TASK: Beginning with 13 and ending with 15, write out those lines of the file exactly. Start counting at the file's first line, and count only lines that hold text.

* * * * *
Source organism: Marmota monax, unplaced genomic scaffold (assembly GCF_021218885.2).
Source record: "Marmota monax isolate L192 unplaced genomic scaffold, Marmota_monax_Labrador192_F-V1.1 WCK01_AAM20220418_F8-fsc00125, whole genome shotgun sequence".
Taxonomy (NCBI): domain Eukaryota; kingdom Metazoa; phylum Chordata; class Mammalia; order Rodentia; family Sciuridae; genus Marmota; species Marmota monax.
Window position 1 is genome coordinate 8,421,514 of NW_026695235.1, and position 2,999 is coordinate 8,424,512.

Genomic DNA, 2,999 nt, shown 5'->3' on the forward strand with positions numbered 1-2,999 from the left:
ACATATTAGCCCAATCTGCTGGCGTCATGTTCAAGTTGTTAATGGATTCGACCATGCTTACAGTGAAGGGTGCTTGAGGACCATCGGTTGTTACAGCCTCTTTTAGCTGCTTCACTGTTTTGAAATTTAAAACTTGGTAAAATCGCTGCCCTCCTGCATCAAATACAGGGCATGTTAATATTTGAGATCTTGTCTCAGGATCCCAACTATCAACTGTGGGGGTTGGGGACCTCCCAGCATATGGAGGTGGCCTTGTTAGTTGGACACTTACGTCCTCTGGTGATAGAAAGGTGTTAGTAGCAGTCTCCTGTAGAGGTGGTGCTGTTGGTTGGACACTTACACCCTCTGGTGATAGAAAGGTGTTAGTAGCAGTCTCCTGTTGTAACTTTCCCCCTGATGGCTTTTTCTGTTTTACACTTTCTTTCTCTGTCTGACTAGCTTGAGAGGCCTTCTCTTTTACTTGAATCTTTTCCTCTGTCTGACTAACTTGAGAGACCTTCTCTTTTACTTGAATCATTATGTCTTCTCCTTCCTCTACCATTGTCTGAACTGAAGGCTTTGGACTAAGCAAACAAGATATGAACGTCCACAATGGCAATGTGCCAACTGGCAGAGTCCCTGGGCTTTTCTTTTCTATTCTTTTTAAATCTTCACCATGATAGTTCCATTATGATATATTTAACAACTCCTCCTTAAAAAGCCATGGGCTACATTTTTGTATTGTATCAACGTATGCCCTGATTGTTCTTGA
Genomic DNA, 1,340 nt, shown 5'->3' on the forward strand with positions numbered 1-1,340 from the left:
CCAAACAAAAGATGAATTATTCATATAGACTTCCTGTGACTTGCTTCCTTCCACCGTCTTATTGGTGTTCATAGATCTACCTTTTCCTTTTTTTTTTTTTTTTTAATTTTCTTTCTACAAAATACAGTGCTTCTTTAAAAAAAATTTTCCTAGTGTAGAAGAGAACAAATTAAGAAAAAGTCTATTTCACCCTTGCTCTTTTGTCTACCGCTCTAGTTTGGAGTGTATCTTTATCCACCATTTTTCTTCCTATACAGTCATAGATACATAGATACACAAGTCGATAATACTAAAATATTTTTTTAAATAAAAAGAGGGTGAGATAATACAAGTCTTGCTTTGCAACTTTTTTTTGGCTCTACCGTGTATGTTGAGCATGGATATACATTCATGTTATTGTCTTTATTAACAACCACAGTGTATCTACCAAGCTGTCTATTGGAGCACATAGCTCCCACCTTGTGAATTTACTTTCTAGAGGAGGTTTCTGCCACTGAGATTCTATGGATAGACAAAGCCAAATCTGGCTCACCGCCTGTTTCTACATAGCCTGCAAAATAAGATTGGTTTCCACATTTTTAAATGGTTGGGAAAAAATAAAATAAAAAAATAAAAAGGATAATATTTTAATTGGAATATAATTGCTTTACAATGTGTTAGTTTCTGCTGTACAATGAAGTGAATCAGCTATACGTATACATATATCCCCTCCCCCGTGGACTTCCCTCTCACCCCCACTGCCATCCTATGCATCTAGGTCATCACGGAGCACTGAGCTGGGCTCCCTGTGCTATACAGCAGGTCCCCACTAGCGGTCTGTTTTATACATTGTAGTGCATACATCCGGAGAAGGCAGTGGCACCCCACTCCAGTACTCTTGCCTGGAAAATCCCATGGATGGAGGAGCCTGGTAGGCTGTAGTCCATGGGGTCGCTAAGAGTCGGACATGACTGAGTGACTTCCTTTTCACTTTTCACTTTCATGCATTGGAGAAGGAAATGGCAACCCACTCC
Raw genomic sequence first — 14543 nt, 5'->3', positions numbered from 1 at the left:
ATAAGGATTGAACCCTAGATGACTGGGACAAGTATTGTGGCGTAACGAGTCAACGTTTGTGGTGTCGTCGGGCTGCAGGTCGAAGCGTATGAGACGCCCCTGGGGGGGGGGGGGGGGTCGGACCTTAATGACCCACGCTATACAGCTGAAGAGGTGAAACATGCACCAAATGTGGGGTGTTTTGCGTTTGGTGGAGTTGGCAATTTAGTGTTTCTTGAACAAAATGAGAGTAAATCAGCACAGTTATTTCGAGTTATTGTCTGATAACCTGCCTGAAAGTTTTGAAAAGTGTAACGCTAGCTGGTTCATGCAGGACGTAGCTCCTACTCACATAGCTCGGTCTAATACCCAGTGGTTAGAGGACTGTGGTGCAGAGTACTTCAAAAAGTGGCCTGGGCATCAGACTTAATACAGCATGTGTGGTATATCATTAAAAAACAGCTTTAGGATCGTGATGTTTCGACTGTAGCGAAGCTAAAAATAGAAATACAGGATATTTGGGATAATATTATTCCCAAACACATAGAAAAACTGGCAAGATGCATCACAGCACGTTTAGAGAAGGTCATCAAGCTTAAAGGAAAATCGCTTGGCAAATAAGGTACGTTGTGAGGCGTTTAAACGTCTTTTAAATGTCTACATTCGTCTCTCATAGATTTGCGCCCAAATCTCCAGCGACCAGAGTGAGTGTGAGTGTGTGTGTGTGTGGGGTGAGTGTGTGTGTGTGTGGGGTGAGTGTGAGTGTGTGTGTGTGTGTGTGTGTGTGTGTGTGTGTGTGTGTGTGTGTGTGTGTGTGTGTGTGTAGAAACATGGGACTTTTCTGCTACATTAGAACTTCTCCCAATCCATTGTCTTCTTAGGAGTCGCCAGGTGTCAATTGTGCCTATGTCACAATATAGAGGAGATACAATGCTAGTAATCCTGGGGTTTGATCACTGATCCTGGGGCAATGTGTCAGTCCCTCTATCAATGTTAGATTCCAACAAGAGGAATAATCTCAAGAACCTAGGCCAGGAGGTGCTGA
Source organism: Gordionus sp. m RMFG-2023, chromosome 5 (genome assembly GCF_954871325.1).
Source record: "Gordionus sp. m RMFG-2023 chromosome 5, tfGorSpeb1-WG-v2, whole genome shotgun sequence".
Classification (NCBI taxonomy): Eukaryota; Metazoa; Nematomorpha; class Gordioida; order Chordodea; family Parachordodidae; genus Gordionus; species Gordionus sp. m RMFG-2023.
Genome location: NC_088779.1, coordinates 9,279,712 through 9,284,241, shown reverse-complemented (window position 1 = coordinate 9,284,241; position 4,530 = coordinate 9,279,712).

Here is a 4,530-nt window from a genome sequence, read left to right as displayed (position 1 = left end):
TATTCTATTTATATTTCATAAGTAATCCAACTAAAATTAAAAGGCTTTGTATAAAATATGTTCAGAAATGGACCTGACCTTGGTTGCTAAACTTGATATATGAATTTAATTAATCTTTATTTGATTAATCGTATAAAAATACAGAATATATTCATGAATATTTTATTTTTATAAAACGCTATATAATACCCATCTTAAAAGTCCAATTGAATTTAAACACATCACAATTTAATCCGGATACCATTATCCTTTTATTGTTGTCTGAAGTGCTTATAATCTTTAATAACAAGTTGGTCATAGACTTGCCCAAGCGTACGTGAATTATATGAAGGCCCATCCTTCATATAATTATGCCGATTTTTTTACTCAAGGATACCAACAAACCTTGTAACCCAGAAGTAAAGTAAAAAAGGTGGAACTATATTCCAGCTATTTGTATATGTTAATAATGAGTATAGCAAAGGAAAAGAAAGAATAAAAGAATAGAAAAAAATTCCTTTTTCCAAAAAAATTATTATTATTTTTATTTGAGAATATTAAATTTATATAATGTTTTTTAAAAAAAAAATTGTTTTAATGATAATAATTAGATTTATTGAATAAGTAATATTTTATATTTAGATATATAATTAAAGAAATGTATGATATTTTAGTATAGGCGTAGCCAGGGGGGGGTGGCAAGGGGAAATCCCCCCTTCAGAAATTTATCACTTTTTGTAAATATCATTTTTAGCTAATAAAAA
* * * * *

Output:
Classification (NCBI taxonomy): Eukaryota; Metazoa; Nematomorpha; class Gordioida; order Chordodea; family Parachordodidae; genus Gordionus; species Gordionus sp. m RMFG-2023.
Genome location: NC_088779.1, coordinates 9,279,712 through 9,284,241, shown reverse-complemented (window position 1 = coordinate 9,284,241; position 4,530 = coordinate 9,279,712).

Here is a 4,530-nt window from a genome sequence, read left to right as displayed (position 1 = left end):